Without much internet access last week while I was visiting Vienna, I couldn’t blog about my food escapades. Now that I’ve returned home, after over 24 hours of travel time, it’s occurred to me that I’ve included food art, but not art art in my posts. I’m going to remedy that starting with an update about Kunstkammers.
I had the opportunity to visit not one, but two Kunstkammers this month. In Munich, the Kunstkammer of the Wittelsbach family resides in the Residenz. Duke Albrecht V in the 1560s built a Kunst- und Wunderkammer (a room filled with objects of art and marvel) to hold his collection of treasures which included art, nature, and the synergy of both. Today this part of the München Residenz is called the Treasury or Schatzkammer. This name indicates that the origin of the collection likely functioned as a treasury, whereby objects within could be melted down to make weapons or traded or sold (silver or gold) to support Bavaria as needed. Of course, as the collection grew, Albrecht V began amassing wonders and marvels, some of which were deemed by him to be inalienable treasures of the House of Wittelsbach (meaning they could not be removed or sold from the Wittelsbach family). Here are some of my favorite Wittelsbach treasures from the Kunstkammer of the Münich Residenz.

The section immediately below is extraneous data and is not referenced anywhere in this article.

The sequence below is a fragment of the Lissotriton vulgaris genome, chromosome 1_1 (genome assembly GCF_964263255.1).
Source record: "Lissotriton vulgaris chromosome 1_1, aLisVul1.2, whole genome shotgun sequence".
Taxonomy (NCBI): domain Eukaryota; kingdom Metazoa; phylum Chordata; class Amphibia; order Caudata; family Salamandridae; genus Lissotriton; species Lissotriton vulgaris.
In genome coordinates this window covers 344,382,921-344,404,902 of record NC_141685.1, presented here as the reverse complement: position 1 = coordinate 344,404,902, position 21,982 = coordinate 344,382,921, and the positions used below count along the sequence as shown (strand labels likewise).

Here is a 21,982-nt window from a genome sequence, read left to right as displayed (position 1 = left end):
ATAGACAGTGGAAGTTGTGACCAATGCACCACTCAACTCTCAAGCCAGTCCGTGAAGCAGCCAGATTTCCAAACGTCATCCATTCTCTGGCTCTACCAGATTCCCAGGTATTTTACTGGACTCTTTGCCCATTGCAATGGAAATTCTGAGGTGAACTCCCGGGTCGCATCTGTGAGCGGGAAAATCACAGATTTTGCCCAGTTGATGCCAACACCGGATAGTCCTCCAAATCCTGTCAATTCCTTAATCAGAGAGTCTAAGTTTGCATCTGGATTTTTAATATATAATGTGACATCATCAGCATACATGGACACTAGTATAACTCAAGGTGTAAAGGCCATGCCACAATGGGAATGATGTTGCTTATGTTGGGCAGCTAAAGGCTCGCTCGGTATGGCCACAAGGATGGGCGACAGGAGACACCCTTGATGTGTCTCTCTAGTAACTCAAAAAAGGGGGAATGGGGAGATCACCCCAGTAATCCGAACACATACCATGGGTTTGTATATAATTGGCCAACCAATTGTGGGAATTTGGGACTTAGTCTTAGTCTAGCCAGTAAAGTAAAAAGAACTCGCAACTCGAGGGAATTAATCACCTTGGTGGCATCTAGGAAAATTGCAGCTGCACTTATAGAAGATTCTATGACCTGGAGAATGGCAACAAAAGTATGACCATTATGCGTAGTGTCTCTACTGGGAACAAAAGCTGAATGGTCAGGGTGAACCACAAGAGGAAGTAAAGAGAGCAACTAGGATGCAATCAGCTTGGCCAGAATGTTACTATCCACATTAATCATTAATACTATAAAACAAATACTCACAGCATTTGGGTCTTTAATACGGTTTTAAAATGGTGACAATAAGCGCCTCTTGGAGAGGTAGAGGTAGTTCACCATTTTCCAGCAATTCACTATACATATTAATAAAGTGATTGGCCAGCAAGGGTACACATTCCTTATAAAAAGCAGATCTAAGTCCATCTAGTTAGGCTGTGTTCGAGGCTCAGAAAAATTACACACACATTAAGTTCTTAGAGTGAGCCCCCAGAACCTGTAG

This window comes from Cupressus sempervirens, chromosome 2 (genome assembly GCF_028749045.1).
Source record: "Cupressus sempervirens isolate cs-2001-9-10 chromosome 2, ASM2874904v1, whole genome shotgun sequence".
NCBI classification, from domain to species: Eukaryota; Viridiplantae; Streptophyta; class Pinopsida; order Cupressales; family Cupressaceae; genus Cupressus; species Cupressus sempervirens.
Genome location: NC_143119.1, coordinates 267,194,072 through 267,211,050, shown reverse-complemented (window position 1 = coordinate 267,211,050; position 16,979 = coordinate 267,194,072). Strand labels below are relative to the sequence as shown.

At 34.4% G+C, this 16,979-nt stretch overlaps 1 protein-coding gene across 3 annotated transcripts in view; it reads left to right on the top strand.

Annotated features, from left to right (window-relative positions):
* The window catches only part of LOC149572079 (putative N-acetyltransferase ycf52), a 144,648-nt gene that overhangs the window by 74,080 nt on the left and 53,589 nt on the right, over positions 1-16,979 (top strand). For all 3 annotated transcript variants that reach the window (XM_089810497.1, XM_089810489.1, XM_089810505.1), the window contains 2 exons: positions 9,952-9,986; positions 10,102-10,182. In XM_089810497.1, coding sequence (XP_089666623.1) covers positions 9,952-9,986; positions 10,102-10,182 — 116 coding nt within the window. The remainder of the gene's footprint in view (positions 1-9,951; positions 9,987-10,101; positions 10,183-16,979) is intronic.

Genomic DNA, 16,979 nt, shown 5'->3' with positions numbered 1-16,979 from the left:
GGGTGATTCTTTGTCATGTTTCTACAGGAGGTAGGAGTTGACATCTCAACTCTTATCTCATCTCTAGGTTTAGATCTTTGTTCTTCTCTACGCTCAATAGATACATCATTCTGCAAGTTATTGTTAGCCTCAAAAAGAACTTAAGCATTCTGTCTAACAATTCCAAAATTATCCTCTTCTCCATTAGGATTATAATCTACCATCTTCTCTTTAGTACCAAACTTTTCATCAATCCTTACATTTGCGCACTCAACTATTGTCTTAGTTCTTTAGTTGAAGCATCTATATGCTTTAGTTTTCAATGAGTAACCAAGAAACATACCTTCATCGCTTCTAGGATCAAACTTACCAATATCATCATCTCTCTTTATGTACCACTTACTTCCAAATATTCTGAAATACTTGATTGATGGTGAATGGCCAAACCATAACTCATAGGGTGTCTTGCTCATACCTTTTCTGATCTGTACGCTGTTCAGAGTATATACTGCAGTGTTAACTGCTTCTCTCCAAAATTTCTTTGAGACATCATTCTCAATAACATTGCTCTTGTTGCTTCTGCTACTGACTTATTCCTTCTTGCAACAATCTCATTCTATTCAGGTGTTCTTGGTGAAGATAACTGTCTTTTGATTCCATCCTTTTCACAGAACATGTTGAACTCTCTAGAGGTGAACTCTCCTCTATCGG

The Diana and Stag automaton (above) is perhaps the most fun marvel. It was used as part of a drinking game in the Renaissance. The stag’s head can be opened to hold wine or other drink. It would have been wound up, and then set on a dining table. As an automaton, it would travel around the table, and wherever it stopped, the dinner guest closest to it would have to drink the entire contents of the vessel. The early modern dinner parties must have been so much fun!
A few more treasures from the Münich Residenz — architectural and decorative treasures to be more precise.
Next time… the Kunstkammer at Vienna’s Kunsthistorisches Museum. Here’s a sneak peek with Benvenuto Cellini’s Saliera.